Washington — Congress can’t seem to stop its debate on birth control — and one reason is that it’s bringing in lots of votes and money.

The debate that began earlier this month over a birth control mandate has spread beyond Congress to the GOP presidential campaign, and to Connecticut’s Senate race where Democratic candidates hope it helps and Republican candidates are likely wishing the issue goes away.

It might, but not quite yet. The Senate voted 51 to 48 Thursday to reject an amendment sponsored by Sen. Roy Blunt, R-Mo., that would have allowed employers to refuse to cover any kind of health care service for religious or moral reasons.

It aimed to override President Obama’s requirement under the health care bill that employers cover contraception in their employees’ insurance plans. Obama tried to quell criticism of his plan with a compromise that exempted religiously affiliated institutions from the birth control mandate.

But the compromise did nothing to appease the GOP or the Catholic Church, which bans most forms of birth control.

It is unlikely the failure of the Blunt amendment will end the debate.

“It’s part of a continued assault on women’s health care,” said Sen. Richard Blumenthal, D-Conn.

He and the state’s senior senator, Joseph I. Lieberman, voted no.

“I believe the Administration’s proposal is inadequate, but I will not support the Blunt Amendment because I believe it is too broad,” Lieberman said before the vote.

Senate Majority Leader Harry Reid, D-Nev., allowed Blunt to hold up a transportation bill with his amendment because he thinks the longer Republicans talk about birth control, the more Democrats can raise money and shore up support among women.

Republicans are also using the issue to raise money among conservatives and broaden GOP support among Catholics, who are strongly opposed to Obama’s contraceptive mandate.

But, in general, the flap over birth control is helping Democrats solidify their base and gives them an opening to appeal to independent women, said Jennifer Duffy of the Cook Political Report. “So far, Democrats have done a much better job on this issue than Republicans.”

In Massachusetts, Democratic Senate candidate Elizabeth Warren is pummeling her Republican rival, Sen. Scott Brown, because he’s a co-sponsor of the Blunt amendment.

In Connecticut’s race for retiring Sen. Lieberman’s seat, the issue is playing out a little differently.

Linda McMahon, a Republican Senate candidate, is doing better with the issue than many other GOP candidates, Duffy said.

That’s because McMahon has limited her criticisms of the birth control policy to saying it violates the religious freedoms of Catholics and others. McMahon has also declined to endorse the Blunt amendment.

“I don’t think it’s a complete loser for (McMahon) as long as she defends contraception,” Duffy said.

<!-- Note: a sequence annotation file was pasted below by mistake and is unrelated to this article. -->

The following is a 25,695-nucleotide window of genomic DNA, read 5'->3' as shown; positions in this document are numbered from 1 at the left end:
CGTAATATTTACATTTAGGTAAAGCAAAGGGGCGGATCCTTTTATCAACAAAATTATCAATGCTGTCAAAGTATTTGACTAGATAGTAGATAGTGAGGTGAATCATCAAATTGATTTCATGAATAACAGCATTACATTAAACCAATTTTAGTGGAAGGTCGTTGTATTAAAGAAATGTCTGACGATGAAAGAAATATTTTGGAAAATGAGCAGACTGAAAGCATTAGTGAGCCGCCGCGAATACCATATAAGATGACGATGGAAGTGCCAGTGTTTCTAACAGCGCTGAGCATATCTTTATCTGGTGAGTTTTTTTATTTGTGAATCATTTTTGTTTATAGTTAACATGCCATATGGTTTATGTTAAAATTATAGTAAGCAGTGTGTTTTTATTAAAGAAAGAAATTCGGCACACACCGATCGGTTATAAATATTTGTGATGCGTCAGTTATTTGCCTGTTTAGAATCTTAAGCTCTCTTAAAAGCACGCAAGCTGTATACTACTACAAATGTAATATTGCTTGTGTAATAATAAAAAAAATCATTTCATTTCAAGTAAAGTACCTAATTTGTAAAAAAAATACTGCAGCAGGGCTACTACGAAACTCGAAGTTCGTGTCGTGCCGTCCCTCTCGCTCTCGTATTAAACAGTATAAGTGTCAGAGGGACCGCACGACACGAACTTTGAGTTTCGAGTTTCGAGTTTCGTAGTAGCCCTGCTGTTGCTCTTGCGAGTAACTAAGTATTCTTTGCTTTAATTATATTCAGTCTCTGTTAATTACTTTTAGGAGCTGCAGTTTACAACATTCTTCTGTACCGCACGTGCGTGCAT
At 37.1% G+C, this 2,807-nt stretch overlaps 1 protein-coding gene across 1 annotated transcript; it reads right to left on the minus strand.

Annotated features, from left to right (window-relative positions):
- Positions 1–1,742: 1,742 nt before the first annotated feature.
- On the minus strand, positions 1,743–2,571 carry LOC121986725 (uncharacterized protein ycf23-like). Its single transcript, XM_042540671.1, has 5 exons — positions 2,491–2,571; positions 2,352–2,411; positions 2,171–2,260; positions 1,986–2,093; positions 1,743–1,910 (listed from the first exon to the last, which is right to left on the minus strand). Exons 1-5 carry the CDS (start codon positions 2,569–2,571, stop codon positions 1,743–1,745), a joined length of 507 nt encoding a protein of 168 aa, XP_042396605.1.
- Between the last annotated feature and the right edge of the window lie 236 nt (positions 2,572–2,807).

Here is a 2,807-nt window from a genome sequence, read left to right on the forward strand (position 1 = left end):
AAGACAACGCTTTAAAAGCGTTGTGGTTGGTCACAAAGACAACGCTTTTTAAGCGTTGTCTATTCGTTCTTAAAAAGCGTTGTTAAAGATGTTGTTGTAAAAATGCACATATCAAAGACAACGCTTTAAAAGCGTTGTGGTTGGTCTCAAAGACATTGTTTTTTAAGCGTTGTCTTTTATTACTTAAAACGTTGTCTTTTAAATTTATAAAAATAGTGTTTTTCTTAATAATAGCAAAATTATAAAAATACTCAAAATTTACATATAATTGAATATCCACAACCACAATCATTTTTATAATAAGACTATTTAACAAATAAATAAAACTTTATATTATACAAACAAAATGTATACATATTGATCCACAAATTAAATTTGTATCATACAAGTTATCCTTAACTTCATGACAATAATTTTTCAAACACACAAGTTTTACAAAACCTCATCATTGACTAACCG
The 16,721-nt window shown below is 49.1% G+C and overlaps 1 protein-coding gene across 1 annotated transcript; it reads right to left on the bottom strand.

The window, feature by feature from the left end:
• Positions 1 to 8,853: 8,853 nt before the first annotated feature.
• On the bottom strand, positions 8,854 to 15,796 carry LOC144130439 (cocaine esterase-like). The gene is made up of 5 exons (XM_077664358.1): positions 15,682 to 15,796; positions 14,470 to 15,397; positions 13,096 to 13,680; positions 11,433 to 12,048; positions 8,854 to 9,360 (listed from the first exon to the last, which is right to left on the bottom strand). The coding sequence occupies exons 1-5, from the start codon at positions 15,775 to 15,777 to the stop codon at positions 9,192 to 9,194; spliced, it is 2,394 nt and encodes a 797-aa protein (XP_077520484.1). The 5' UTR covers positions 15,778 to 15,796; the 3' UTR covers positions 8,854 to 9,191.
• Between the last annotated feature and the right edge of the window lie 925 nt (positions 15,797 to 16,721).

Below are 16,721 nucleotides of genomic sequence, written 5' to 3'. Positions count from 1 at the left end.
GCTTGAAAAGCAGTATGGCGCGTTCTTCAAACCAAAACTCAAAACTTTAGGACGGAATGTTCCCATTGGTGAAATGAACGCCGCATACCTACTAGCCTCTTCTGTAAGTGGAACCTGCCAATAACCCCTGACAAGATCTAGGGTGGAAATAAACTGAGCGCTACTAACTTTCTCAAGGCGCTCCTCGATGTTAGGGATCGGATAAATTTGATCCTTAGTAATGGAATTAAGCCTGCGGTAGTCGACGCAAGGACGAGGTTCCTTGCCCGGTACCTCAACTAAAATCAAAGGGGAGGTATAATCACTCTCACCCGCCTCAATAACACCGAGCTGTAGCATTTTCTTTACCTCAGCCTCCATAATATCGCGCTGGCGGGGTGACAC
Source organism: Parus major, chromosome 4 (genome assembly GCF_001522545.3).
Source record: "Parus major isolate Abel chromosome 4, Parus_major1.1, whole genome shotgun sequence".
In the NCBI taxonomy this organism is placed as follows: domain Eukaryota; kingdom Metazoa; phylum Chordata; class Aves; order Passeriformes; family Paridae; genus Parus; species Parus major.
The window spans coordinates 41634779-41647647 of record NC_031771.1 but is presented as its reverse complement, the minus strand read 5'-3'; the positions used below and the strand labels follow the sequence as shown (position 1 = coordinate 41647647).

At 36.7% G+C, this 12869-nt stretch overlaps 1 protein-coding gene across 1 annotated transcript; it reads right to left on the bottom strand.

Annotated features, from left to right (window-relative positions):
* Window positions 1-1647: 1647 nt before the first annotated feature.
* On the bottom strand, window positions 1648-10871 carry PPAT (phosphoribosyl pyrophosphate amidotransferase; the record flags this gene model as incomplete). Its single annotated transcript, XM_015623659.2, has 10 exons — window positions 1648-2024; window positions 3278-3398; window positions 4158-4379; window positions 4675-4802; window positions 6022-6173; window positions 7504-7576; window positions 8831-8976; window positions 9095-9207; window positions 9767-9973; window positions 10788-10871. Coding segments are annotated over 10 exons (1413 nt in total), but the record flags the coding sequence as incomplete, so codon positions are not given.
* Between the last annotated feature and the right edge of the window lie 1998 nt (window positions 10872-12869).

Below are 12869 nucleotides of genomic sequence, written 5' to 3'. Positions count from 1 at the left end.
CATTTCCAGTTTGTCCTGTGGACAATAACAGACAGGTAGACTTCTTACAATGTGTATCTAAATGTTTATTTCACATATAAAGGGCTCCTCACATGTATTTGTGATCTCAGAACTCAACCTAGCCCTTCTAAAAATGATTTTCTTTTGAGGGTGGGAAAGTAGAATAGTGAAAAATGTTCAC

Another Republican in Connecticut’s Senate race, former Rep. Chris Shays, has rejected the Blunt amendment.

“The solution to the problem is not the president’s so-called compromise,” said Shays. “The solution isn’t the Blunt amendment. The solution is to reverse the directive … which only exists because of the president’s health care plan, which also needs to be repealed.”

Like McMahon, Shays has been careful to avoid making the issue a battle over a woman’s right to contraceptives.

While Republicans in states with more conservatives voters are raising campaign funds on the issue, the Connecticut Republican Party has largely ignored it.

“That issue was not foremost among the messaging we have done so far in our outreach to Connecticut Republicans,” said Bryan Cafferelli, executive director of the Connecticut Republican Party.

Connecticut Democrats, however, are using the contraceptive issue to raise money and support.

After House Republicans held a hearing earlier this month that featured a panel of men who opposed Obama’s plan, Rep. Chris Murphy, D-5th District, a candidate trying to succeed the retiring Lieberman, sent out a mass mailing urging people to sign an online protest petition. The petition linked to a contribution page.

“This CANNOT stand. This is the latest — and most outrageous — in a string of insults to women’s health from Republicans,” Murphy’s mailing said.

Former Secretary of the State Susan Bysiewicz, a Democrat also running for the Senate, has sent out several fundraising letters attacking Republicans on the subject of  reproductive rights.

“This issue is something people have responded to,” said Jonathan Ducote, Bysiewicz’s campaign manager.

Using the birth control controversy to appeal for political donations also carries risk to both Democrats and Republicans. Raising a hot-button social issue could turn off moderates, independents and other voters who are more concerned about unemployment, rising gas prices and the economy.

Ana has written about politics and policy in Washington, D.C.. for Gannett, Thompson Reuters and UPI. She was a special correspondent for the Miami Herald, and a regular contributor to The New York TImes, Advertising Age and several other publications. She has also worked in broadcast journalism, for CNN and several local NPR stations. She is a graduate of the University of Maryland School of Journalism.

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